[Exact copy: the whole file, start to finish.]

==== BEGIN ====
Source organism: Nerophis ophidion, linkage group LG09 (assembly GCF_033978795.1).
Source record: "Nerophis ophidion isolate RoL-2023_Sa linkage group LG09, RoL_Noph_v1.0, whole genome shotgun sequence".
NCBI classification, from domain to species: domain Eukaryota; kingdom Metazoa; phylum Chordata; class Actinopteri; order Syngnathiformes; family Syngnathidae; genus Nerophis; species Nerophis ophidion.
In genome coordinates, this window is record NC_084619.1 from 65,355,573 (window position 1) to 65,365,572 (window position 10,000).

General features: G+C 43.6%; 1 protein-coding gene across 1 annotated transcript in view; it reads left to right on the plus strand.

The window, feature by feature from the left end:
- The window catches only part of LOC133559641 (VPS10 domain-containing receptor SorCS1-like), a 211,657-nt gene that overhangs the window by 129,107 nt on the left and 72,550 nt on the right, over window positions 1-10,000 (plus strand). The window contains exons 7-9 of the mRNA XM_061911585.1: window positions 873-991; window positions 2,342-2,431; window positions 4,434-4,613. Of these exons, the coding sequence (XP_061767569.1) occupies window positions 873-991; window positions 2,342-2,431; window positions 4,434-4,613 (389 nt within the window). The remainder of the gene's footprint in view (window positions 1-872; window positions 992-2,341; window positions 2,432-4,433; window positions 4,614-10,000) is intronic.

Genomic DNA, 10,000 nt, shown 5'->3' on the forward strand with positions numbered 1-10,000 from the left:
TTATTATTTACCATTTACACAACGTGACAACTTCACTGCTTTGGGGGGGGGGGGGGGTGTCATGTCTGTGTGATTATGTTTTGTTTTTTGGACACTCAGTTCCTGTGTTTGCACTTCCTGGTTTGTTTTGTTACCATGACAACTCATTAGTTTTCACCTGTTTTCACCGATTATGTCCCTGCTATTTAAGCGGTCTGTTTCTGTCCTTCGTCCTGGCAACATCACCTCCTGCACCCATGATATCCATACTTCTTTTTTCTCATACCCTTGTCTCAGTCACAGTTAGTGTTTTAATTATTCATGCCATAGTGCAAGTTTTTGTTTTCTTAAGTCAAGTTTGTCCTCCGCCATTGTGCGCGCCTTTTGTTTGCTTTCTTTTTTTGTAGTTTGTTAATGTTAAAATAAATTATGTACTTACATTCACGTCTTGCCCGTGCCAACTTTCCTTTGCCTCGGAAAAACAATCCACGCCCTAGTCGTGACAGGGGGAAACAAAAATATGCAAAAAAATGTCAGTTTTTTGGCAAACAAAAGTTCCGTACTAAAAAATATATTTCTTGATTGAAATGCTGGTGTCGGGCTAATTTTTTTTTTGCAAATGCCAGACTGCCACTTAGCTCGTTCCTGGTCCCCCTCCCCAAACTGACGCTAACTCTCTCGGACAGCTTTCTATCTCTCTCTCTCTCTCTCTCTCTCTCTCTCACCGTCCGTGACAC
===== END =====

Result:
Source organism: Nerophis ophidion, linkage group LG09 (assembly GCF_033978795.1).
Source record: "Nerophis ophidion isolate RoL-2023_Sa linkage group LG09, RoL_Noph_v1.0, whole genome shotgun sequence".
NCBI classification, from domain to species: domain Eukaryota; kingdom Metazoa; phylum Chordata; class Actinopteri; order Syngnathiformes; family Syngnathidae; genus Nerophis; species Nerophis ophidion.
In genome coordinates, this window is record NC_084619.1 from 65,355,573 (window position 1) to 65,365,572 (window position 10,000).

General features: G+C 43.6%; 1 protein-coding gene across 1 annotated transcript in view; it reads left to right on the plus strand.

The window, feature by feature from the left end:
- The window catches only part of LOC133559641 (VPS10 domain-containing receptor SorCS1-like), a 211,657-nt gene that overhangs the window by 129,107 nt on the left and 72,550 nt on the right, over window positions 1-10,000 (plus strand). The window contains exons 7-9 of the mRNA XM_061911585.1: window positions 873-991; window positions 2,342-2,431; window positions 4,434-4,613. Of these exons, the coding sequence (XP_061767569.1) occupies window positions 873-991; window positions 2,342-2,431; window positions 4,434-4,613 (389 nt within the window). The remainder of the gene's footprint in view (window positions 1-872; window positions 992-2,341; window positions 2,432-4,433; window positions 4,614-10,000) is intronic.

Genomic DNA, 10,000 nt, shown 5'->3' on the forward strand with positions numbered 1-10,000 from the left:
TTATTATTTACCATTTACACAACGTGACAACTTCACTGCTTTGGGGGGGGGGGGGGGTGTCATGTCTGTGTGATTATGTTTTGTTTTTTGGACACTCAGTTCCTGTGTTTGCACTTCCTGGTTTGTTTTGTTACCATGACAACTCATTAGTTTTCACCTGTTTTCACCGATTATGTCCCTGCTATTTAAGCGGTCTGTTTCTGTCCTTCGTCCTGGCAACATCACCTCCTGCACCCATGATATCCATACTTCTTTTTTCTCATACCCTTGTCTCAGTCACAGTTAGTGTTTTAATTATTCATGCCATAGTGCAAGTTTTTGTTTTCTTAAGTCAAGTTTGTCCTCCGCCATTGTGCGCGCCTTTTGTTTGCTTTCTTTTTTTGTAGTTTGTTAATGTTAAAATAAATTATGTACTTACATTCACGTCTTGCCCGTGCCAACTTTCCTTTGCCTCGGAAAAACAATCCACGCCCTAGTCGTGACAGGGGGAAACAAAAATATGCAAAAAAATGTCAGTTTTTTGGCAAACAAAAGTTCCGTACTAAAAAATATATTTCTTGATTGAAATGCTGGTGTCGGGCTAATTTTTTTTTTGCAAATGCCAGACTGCCACTTAGCTCGTTCCTGGTCCCCCTCCCCAAACTGACGCTAACTCTCTCGGACAGCTTTCTATCTCTCTCTCTCTCTCTCTCTCTCTCTCTCACCGTCCGTGACAC